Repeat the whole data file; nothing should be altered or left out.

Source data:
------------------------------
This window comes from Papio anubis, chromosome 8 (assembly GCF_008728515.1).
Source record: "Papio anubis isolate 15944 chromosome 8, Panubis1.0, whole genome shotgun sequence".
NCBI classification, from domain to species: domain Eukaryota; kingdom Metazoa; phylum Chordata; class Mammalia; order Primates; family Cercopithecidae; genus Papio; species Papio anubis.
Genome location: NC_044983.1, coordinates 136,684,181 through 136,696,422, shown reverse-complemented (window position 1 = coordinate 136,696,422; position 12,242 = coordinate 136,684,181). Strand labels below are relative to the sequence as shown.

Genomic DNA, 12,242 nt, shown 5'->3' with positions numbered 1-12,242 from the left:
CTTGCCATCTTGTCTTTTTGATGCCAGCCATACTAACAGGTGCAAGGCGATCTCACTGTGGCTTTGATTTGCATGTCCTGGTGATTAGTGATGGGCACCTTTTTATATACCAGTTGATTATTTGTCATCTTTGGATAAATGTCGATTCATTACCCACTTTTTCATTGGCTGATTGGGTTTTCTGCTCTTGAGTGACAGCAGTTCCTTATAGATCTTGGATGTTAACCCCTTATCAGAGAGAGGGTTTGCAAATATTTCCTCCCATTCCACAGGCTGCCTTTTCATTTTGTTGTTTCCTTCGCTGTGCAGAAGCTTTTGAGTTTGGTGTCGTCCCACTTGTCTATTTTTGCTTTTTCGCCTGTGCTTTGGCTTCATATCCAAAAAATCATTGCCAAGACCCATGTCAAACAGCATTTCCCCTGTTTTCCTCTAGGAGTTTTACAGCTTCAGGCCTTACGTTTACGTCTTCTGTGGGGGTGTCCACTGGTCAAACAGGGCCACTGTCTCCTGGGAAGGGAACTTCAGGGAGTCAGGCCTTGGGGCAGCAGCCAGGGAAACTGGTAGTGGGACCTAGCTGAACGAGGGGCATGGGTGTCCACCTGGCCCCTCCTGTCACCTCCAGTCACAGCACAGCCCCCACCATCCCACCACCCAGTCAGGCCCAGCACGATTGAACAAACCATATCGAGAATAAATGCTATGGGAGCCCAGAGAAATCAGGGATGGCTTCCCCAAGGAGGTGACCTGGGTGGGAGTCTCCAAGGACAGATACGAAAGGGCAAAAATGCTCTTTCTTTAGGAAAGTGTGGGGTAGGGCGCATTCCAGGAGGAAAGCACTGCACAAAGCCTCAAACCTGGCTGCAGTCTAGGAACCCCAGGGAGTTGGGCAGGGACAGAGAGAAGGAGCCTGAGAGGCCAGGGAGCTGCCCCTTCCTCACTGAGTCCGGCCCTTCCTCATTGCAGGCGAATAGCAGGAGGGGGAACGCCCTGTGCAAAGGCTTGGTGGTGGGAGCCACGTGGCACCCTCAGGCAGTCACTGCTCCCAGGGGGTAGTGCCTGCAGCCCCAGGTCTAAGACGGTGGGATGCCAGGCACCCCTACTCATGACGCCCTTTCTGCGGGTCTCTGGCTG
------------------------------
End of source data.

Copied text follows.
This window comes from Papio anubis, chromosome 8 (assembly GCF_008728515.1).
Source record: "Papio anubis isolate 15944 chromosome 8, Panubis1.0, whole genome shotgun sequence".
NCBI classification, from domain to species: domain Eukaryota; kingdom Metazoa; phylum Chordata; class Mammalia; order Primates; family Cercopithecidae; genus Papio; species Papio anubis.
Genome location: NC_044983.1, coordinates 136,684,181 through 136,696,422, shown reverse-complemented (window position 1 = coordinate 136,696,422; position 12,242 = coordinate 136,684,181). Strand labels below are relative to the sequence as shown.

Genomic DNA, 12,242 nt, shown 5'->3' with positions numbered 1-12,242 from the left:
CTTGCCATCTTGTCTTTTTGATGCCAGCCATACTAACAGGTGCAAGGCGATCTCACTGTGGCTTTGATTTGCATGTCCTGGTGATTAGTGATGGGCACCTTTTTATATACCAGTTGATTATTTGTCATCTTTGGATAAATGTCGATTCATTACCCACTTTTTCATTGGCTGATTGGGTTTTCTGCTCTTGAGTGACAGCAGTTCCTTATAGATCTTGGATGTTAACCCCTTATCAGAGAGAGGGTTTGCAAATATTTCCTCCCATTCCACAGGCTGCCTTTTCATTTTGTTGTTTCCTTCGCTGTGCAGAAGCTTTTGAGTTTGGTGTCGTCCCACTTGTCTATTTTTGCTTTTTCGCCTGTGCTTTGGCTTCATATCCAAAAAATCATTGCCAAGACCCATGTCAAACAGCATTTCCCCTGTTTTCCTCTAGGAGTTTTACAGCTTCAGGCCTTACGTTTACGTCTTCTGTGGGGGTGTCCACTGGTCAAACAGGGCCACTGTCTCCTGGGAAGGGAACTTCAGGGAGTCAGGCCTTGGGGCAGCAGCCAGGGAAACTGGTAGTGGGACCTAGCTGAACGAGGGGCATGGGTGTCCACCTGGCCCCTCCTGTCACCTCCAGTCACAGCACAGCCCCCACCATCCCACCACCCAGTCAGGCCCAGCACGATTGAACAAACCATATCGAGAATAAATGCTATGGGAGCCCAGAGAAATCAGGGATGGCTTCCCCAAGGAGGTGACCTGGGTGGGAGTCTCCAAGGACAGATACGAAAGGGCAAAAATGCTCTTTCTTTAGGAAAGTGTGGGGTAGGGCGCATTCCAGGAGGAAAGCACTGCACAAAGCCTCAAACCTGGCTGCAGTCTAGGAACCCCAGGGAGTTGGGCAGGGACAGAGAGAAGGAGCCTGAGAGGCCAGGGAGCTGCCCCTTCCTCACTGAGTCCGGCCCTTCCTCATTGCAGGCGAATAGCAGGAGGGGGAACGCCCTGTGCAAAGGCTTGGTGGTGGGAGCCACGTGGCACCCTCAGGCAGTCACTGCTCCCAGGGGGTAGTGCCTGCAGCCCCAGGTCTAAGACGGTGGGATGCCAGGCACCCCTACTCATGACGCCCTTTCTGCGGGTCTCTGGCTG